A. Firstly, you have to remember that those representatives only met some 50% of our clergy who were at the Conference in Nyack. Many highly-educated clergy were absent, they were not invited. I am not quite sure why, perhaps they lacked space. The Patriarchal representatives seem not to have known this.

Nevertheless, there is a problem in our Church. This is because there are many younger clergy who do not read Russian, even though they speak it. You have to remember that Russian is not the language which most of our clergy studied in. They went to school and university outside Russia. One of our younger priests said this to me on this topic: Suppose the Clergy Conference in Nyack had been held in English - the Patriarchate would then have been embarrassed to provide representatives to speak to us. We are the Russian Church Outside Russia, not inside Russia. This is a difference between us and them.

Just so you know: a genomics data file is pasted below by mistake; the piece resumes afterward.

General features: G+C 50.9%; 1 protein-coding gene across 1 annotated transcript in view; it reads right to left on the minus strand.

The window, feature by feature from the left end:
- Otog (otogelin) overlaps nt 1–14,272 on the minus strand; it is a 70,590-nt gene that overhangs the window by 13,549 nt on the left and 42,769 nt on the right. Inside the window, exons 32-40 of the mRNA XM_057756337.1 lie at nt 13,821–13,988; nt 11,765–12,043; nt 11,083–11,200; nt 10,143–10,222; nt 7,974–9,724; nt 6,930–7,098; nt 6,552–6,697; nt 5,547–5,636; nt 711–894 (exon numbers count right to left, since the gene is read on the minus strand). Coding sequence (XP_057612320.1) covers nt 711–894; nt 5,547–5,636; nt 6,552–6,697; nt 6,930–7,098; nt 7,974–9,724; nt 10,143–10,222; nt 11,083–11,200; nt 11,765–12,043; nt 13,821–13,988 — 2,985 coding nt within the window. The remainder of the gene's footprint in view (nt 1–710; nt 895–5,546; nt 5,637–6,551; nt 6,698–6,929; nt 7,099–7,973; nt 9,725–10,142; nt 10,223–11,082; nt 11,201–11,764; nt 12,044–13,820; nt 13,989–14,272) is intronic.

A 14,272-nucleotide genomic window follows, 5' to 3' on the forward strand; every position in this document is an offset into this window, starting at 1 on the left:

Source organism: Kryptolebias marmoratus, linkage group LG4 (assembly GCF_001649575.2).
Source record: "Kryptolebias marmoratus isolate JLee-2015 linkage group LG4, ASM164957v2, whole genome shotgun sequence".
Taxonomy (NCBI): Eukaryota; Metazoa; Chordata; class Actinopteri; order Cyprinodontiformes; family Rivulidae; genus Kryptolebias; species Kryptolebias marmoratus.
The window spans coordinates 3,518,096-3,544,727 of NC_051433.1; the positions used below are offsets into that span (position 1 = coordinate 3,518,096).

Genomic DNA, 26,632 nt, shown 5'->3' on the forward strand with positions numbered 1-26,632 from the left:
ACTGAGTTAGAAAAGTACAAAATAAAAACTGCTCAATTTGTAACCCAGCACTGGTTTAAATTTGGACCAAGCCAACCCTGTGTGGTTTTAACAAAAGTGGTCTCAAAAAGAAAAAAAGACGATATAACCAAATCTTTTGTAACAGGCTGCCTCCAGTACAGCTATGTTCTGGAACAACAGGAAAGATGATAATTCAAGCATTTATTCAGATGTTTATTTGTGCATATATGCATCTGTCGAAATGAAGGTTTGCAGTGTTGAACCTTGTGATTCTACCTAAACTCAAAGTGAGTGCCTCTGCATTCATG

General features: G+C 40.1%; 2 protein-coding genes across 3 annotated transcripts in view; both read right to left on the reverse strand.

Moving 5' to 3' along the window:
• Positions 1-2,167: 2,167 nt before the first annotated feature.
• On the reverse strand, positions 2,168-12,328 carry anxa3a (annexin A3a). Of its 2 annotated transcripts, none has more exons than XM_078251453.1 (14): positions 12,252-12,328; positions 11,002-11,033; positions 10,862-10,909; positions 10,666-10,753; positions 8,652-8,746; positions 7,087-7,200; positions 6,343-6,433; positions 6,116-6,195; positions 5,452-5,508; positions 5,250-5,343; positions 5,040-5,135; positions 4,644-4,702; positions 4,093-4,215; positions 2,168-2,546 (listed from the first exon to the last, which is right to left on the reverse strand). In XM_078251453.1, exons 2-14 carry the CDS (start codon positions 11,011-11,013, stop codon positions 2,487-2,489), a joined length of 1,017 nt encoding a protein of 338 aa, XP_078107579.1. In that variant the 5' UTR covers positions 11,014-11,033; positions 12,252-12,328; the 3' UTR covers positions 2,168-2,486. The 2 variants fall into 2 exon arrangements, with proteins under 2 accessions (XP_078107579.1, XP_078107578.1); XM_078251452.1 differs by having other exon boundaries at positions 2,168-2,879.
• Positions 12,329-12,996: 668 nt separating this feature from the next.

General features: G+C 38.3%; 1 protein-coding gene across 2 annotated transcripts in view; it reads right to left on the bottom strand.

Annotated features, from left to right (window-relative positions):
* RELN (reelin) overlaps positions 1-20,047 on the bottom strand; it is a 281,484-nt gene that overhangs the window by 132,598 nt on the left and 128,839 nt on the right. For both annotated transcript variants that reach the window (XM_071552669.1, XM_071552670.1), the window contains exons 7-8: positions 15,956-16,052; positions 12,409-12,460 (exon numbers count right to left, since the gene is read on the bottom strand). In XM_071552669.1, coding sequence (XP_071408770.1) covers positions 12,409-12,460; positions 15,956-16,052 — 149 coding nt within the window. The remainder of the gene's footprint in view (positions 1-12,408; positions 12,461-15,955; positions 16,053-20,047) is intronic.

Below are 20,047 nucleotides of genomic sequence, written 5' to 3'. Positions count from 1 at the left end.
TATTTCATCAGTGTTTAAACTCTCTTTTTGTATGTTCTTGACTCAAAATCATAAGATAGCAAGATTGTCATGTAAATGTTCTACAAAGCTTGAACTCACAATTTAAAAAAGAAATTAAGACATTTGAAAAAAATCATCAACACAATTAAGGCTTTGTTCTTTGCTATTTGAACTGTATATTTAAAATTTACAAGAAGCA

On the other hand, the fact is that few of our clergy have doctorates in Theology or Church History - but that is only because the Russian Orthodox Theological Academies were closed to us. I would love to have studied there in the 1970s, but that was the Cold War. Perhaps in the future they will open them to us. The same was true for Archbishop Mark when he was a layman in the 1960s, but was rejected by the Patriarchate because he came from the West. Like our Bishop Peter, he had to study for his doctorate in Belgrade instead.

I think Patriarchal clergy also suffer from ignorance on their side. Virtually all our clergy speak two, three or four languages. Many of our clergy are highly-skilled, they are teachers, engineers, computer programmers, surgeons, clinical psychologists etc. Many of the Patriarchal people who come here are amazed at how well-educated our clergy are. Again, many Patriarchal clergy have never even heard of ROCOR. Now that is ignorance.